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Exploring an Anti-Policing Theatre

On 18 April 2018, I saw Hamilton at the Fox Theatre in St. Louis, Missouri. I began crying about ten minutes in, sometime in between “Aaron Burr, Sir” and “My Shot.” While Hamilton received a lot of praise for its integration of hip-hop in the Broadway repertoire, I silently cried in my red velvet seat because Black and Brown folx rapped about a revolution, albeit from a settler’s perspective, around a large, circular table. It reminded me of fall 2014, when my friends sat around a large, circular table—“the Black table”—freestyling about protesting during the Ferguson Uprising. Watching Hamilton, I became aware that it had taken twenty-three years of my life to see one moment of my Black reality depicted on a major stage.


For over four hundred years, white people have used white supremacy to colonize, enslave, oppress, and murder Black, Indigenous, people of color (BIPOC). In America, the recent murders of George Floyd, Breonna Taylor, and Tony McDade—just to name a few—by the police have served as a vicious magnifying glass on America’s specific brand of anti-Black racism that strengthens the plethora of other systemic and institutional oppressions that exist for a spectrum of marginalized peoples. From the lens of Richard Delgado and Jean Stefancic’s critical race theory framework from 2001, racism is woven into the fabric of America’s tragically quilted history—and it’s quite an ordinary phenomenon to BIPOC. Global protests have amplified calls for defunding the police, the de facto institution with access to military-grade weapons, which gives them literal control over Black life and death.

Theatre needs to end its own policing of Blackness as well.

For BIPOC theatremakers, the stakes are exceptionally high as they begin to police their own Blackness to avoid being policed by whiteness and white people.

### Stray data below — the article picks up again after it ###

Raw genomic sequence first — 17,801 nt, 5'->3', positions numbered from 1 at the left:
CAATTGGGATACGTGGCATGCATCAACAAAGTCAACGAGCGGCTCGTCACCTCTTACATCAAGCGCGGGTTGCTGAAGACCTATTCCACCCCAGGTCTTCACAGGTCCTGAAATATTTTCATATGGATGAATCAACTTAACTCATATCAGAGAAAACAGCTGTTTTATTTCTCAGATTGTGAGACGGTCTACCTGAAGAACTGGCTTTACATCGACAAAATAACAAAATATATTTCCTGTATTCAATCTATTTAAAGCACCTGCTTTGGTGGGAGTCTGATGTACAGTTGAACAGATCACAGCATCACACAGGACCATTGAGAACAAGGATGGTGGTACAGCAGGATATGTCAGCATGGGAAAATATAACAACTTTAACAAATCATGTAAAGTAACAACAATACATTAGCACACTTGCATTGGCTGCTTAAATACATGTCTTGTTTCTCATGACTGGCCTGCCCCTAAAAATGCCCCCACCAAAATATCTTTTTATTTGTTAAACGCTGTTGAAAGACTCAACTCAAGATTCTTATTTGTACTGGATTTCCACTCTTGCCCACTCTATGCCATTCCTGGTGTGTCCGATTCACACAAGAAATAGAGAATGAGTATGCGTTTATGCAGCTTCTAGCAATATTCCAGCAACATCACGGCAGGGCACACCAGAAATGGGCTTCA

Although critical race theory finds its roots in the legal sector, much like policing, it extends through nearly every facet of American life and has been expanded into offshoots for Indigenous, disabled, and Latinx-identifying populations. As an analytical tool, critical race theory highlights the ways in which theatre polices both Blackness being expressed and physical Black bodies. Delgado and Stefancic subscribe to five tenets as the basis for critical race thought. These five propositions are interwoven throughout the practices of policing found within the theatrical landscape.

  1. Racism is endemic.
    Racism is, in fact, a normal phenomenon for BIPOC theatremakers. Because of its ordinariness, it cannot be relegated to a single occurrence or an individual act of bias. Rather, racism is the larger system that allows individuals to feel empowered to act upon their racist tendencies. It is the rehearsal space that allows for directors to ask actors to speak “Blacker.” It is the theatre class with one Black playwright on the syllabus. It is only three works written or directed by Black people on Broadway this season.
  2. Interest-convergence is necessary for progress.
    Interest-convergence argues that policies that help BIPOC theatremakers will only be implemented if they also benefit white people. The Nederlander Organization owns nine Broadway venues and over fifteen other venues in the UK and United States. While Nederlander venues have housed several shows employing BIPOC theatremakers including The Color Purple, The Lion King, and Hamilton, the Nederlander family continues to financially support the current president of the United States, who actively demeans the people employed in their theatres. As an organization and a family that controls 20 percent of Broadway venues, the Nederlanders police what BIPOC narratives get produced and toured to their other theatres. Meanwhile, their profits from producing shows featuring BIPOC support a candidate who actively upholds white supremacist laws, policies, and actions.